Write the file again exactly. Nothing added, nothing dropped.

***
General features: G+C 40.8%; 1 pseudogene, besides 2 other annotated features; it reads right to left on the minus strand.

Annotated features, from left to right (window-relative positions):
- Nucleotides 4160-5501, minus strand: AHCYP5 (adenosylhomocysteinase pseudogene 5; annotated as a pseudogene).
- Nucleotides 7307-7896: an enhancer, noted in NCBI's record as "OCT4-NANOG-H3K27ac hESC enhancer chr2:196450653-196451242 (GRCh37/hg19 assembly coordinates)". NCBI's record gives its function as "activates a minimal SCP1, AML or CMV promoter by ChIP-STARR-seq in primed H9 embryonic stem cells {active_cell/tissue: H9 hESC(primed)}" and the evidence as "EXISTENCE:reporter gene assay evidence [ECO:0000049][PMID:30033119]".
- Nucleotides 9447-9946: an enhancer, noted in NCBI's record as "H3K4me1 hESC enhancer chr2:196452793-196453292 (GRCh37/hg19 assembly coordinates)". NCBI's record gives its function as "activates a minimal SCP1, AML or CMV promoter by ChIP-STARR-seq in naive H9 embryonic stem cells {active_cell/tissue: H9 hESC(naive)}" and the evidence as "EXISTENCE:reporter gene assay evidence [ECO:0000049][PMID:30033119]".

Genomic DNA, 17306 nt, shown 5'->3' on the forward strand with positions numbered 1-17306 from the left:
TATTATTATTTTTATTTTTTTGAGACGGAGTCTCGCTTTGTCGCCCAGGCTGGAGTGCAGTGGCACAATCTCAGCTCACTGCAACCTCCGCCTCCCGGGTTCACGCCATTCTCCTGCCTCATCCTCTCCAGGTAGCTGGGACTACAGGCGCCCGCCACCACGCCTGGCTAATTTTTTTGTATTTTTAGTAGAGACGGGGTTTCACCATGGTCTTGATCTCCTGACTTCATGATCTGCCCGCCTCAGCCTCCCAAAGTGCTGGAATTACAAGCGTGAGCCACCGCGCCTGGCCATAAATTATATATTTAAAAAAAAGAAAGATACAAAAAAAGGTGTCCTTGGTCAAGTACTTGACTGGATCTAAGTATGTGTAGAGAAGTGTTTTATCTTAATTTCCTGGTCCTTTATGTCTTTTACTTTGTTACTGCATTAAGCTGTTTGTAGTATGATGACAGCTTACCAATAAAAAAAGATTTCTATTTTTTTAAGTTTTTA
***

General features: G+C 40.8%; 1 pseudogene, besides 2 other annotated features; it reads right to left on the minus strand.

Annotated features, from left to right (window-relative positions):
- Nucleotides 4160-5501, minus strand: AHCYP5 (adenosylhomocysteinase pseudogene 5; annotated as a pseudogene).
- Nucleotides 7307-7896: an enhancer, noted in NCBI's record as "OCT4-NANOG-H3K27ac hESC enhancer chr2:196450653-196451242 (GRCh37/hg19 assembly coordinates)". NCBI's record gives its function as "activates a minimal SCP1, AML or CMV promoter by ChIP-STARR-seq in primed H9 embryonic stem cells {active_cell/tissue: H9 hESC(primed)}" and the evidence as "EXISTENCE:reporter gene assay evidence [ECO:0000049][PMID:30033119]".
- Nucleotides 9447-9946: an enhancer, noted in NCBI's record as "H3K4me1 hESC enhancer chr2:196452793-196453292 (GRCh37/hg19 assembly coordinates)". NCBI's record gives its function as "activates a minimal SCP1, AML or CMV promoter by ChIP-STARR-seq in naive H9 embryonic stem cells {active_cell/tissue: H9 hESC(naive)}" and the evidence as "EXISTENCE:reporter gene assay evidence [ECO:0000049][PMID:30033119]".

Genomic DNA, 17306 nt, shown 5'->3' on the forward strand with positions numbered 1-17306 from the left:
TATTATTATTTTTATTTTTTTGAGACGGAGTCTCGCTTTGTCGCCCAGGCTGGAGTGCAGTGGCACAATCTCAGCTCACTGCAACCTCCGCCTCCCGGGTTCACGCCATTCTCCTGCCTCATCCTCTCCAGGTAGCTGGGACTACAGGCGCCCGCCACCACGCCTGGCTAATTTTTTTGTATTTTTAGTAGAGACGGGGTTTCACCATGGTCTTGATCTCCTGACTTCATGATCTGCCCGCCTCAGCCTCCCAAAGTGCTGGAATTACAAGCGTGAGCCACCGCGCCTGGCCATAAATTATATATTTAAAAAAAAGAAAGATACAAAAAAAGGTGTCCTTGGTCAAGTACTTGACTGGATCTAAGTATGTGTAGAGAAGTGTTTTATCTTAATTTCCTGGTCCTTTATGTCTTTTACTTTGTTACTGCATTAAGCTGTTTGTAGTATGATGACAGCTTACCAATAAAAAAAGATTTCTATTTTTTTAAGTTTTTA